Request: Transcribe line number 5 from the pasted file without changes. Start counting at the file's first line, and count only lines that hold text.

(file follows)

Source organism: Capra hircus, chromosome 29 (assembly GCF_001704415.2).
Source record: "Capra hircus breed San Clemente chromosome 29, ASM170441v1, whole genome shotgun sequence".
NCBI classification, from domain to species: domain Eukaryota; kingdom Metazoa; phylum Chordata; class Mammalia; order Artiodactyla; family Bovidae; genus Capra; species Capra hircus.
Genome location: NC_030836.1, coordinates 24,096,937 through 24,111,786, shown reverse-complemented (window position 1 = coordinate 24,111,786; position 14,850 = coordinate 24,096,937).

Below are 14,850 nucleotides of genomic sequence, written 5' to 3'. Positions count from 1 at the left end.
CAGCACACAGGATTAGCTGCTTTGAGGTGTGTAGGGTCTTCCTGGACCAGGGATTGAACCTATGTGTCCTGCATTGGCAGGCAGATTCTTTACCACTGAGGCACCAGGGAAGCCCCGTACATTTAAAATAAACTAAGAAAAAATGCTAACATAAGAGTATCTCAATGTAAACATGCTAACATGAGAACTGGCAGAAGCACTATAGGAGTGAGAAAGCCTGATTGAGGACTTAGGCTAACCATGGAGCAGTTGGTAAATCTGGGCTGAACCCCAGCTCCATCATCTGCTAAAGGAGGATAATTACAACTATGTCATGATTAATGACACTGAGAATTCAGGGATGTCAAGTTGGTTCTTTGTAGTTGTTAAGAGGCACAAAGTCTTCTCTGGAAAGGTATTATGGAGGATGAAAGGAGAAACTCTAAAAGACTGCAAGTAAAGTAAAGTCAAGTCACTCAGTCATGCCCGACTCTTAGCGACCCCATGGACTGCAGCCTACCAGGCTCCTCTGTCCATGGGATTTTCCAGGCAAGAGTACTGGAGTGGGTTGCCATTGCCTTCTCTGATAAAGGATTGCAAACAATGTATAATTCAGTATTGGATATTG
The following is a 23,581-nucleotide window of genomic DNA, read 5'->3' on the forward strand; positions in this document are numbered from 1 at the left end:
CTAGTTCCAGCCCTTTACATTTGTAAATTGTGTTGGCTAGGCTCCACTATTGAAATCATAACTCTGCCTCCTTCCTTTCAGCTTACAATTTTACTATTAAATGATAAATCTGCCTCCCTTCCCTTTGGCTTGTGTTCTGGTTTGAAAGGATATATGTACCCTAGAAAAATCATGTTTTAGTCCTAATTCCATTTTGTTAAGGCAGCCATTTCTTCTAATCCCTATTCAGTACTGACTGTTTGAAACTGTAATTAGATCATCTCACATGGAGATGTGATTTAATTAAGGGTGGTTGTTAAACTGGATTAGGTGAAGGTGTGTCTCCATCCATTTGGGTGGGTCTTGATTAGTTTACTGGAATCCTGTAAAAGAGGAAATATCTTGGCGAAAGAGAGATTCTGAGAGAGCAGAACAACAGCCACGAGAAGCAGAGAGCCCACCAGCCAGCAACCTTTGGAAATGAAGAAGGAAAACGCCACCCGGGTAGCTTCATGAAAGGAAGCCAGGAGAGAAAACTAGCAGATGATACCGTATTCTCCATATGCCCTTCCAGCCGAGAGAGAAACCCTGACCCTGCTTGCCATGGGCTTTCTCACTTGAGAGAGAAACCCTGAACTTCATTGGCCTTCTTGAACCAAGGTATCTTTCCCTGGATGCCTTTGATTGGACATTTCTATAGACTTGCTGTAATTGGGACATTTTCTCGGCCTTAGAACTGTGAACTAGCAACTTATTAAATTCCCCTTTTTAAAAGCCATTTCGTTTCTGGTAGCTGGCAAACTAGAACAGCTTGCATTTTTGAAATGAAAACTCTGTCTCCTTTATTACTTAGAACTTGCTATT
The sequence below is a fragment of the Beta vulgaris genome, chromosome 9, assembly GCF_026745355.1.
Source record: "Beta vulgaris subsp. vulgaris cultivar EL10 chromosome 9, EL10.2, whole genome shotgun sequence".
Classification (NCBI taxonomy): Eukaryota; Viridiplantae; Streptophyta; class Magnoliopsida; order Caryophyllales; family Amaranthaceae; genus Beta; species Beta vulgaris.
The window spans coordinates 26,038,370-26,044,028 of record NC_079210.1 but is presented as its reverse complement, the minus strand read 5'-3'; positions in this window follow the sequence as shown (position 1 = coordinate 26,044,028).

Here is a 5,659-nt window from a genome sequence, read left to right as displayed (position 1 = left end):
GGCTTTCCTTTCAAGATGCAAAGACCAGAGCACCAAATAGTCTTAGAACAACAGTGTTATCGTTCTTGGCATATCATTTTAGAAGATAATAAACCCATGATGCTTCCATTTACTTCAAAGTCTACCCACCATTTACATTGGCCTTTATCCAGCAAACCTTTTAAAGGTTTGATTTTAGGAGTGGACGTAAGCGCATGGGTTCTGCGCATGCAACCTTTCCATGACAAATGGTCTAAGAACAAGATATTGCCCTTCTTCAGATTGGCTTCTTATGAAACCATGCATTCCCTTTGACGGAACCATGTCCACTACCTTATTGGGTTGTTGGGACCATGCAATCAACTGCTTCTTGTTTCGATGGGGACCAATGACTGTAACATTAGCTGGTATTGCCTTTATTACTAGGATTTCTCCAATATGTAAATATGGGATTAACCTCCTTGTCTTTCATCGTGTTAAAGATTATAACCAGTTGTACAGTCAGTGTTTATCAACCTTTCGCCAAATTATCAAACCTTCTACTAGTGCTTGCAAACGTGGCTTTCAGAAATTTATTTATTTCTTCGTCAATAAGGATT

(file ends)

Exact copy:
Below are 14,850 nucleotides of genomic sequence, written 5' to 3'. Positions count from 1 at the left end.